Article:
For years, communities have been outspoken about their insecure land rights due to inadequacies in the previous governing laws under the Land (Group Representatives) Act of 1970 and the Trusts Land Act of 1938. Glaring areas of concerns included:
1) Community member’s exclusion in decision-making processes by group ranch committees;
2) Inefficient management of group ranch committees;
3) Isolation of youth in ownership and governance of group ranches;
4) Community lands considered as “no man’s land” and frequently subjected to illegal dispossession for private or public use without any or prompt compensation to the community; and
5) Absence of clear boundaries, resulting in land disputes over resource sharing, decision-making and communities were essentially made “squatters” on their own lands.
Community Conservancy Policy Support and Implementation Programme (CCSP), jointly implemented with The Nature Conservancy (TNC) has been advocating for the Community Land Act. One of the key aims was to increase the opportunities for development in wildlife endowed areas in Kenya, thus contribute to Kenya’s vision 2030 of a stable, socio-economically empowered communities protecting wildlife, which is as viable tool for poverty reduction.
Kenya is the most recent African state to acknowledge customary tenure as producing lawful property rights, not merely rights of occupation and use on government or public lands.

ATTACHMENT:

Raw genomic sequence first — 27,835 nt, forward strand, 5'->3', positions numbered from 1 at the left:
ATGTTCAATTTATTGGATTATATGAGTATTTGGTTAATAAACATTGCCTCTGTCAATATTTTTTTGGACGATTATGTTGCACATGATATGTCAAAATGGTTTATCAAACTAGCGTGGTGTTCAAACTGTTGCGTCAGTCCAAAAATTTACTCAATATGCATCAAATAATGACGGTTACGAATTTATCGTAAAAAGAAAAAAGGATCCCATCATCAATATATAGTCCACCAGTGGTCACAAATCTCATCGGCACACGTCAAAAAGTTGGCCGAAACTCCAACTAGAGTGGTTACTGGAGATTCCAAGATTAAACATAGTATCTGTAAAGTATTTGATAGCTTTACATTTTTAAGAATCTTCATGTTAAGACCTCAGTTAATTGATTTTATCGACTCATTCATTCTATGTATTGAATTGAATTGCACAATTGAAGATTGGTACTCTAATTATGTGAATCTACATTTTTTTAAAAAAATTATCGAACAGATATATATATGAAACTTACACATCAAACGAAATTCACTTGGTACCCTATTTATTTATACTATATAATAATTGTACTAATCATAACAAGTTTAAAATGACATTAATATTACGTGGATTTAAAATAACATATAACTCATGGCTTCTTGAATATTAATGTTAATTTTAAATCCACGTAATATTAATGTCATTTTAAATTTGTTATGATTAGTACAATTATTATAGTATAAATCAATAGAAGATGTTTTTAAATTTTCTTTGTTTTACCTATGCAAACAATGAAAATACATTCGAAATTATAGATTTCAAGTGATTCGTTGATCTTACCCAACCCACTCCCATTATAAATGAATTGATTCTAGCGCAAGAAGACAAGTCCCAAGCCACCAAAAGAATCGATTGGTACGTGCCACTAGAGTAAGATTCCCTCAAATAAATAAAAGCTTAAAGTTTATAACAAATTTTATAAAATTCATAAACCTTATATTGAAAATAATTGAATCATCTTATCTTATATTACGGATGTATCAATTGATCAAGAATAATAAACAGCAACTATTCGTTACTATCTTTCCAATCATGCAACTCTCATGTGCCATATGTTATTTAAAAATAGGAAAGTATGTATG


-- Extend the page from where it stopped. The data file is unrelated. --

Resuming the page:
This analysis researches this new legal environment. This promises land security for 6 to 10 million Kenyans, most of who are members of pastoral or other poorer rural communities. Analysis is prefaced with substantial background on legal trends continentally, but the focus is on Kenya’s Community Land Act, 2016, as the framework through which customary holdings are to be identified and registered.
Subsequently, Whispers from the North deduced to tacit conclusion is that while Kenya’s law is positive and even cutting-edge in respects, legal loopholes place communities at risk of their lands not being as secure as promised ahead of formalization, and at risk of losing some of their most valuable lands during the formalization process. This is mainly due to overlapping claims by the national and local government authorities. Political will to apply the law is also weak. The truism that the law is never enough on its own to secure social change is illustrated. With or without legal protection, the assistance of non-state actors will be needed to help communities secure their lands under formal collective entitlements.
The need for judicial interpretation of disputed legal provisions may also be required to ensure new constitutional principles are delivered. Recently, High court rulings suspended the Community Land Act pending repeal by Parliament within 12 months.
A WIN FOR COMMUNITY CONSERVANCIES
Now for the first time, the Community Land Act gives communities a leading role in the governance and management of community land. What are the key benefits of the Community Land Act?
A. Provides Security of Title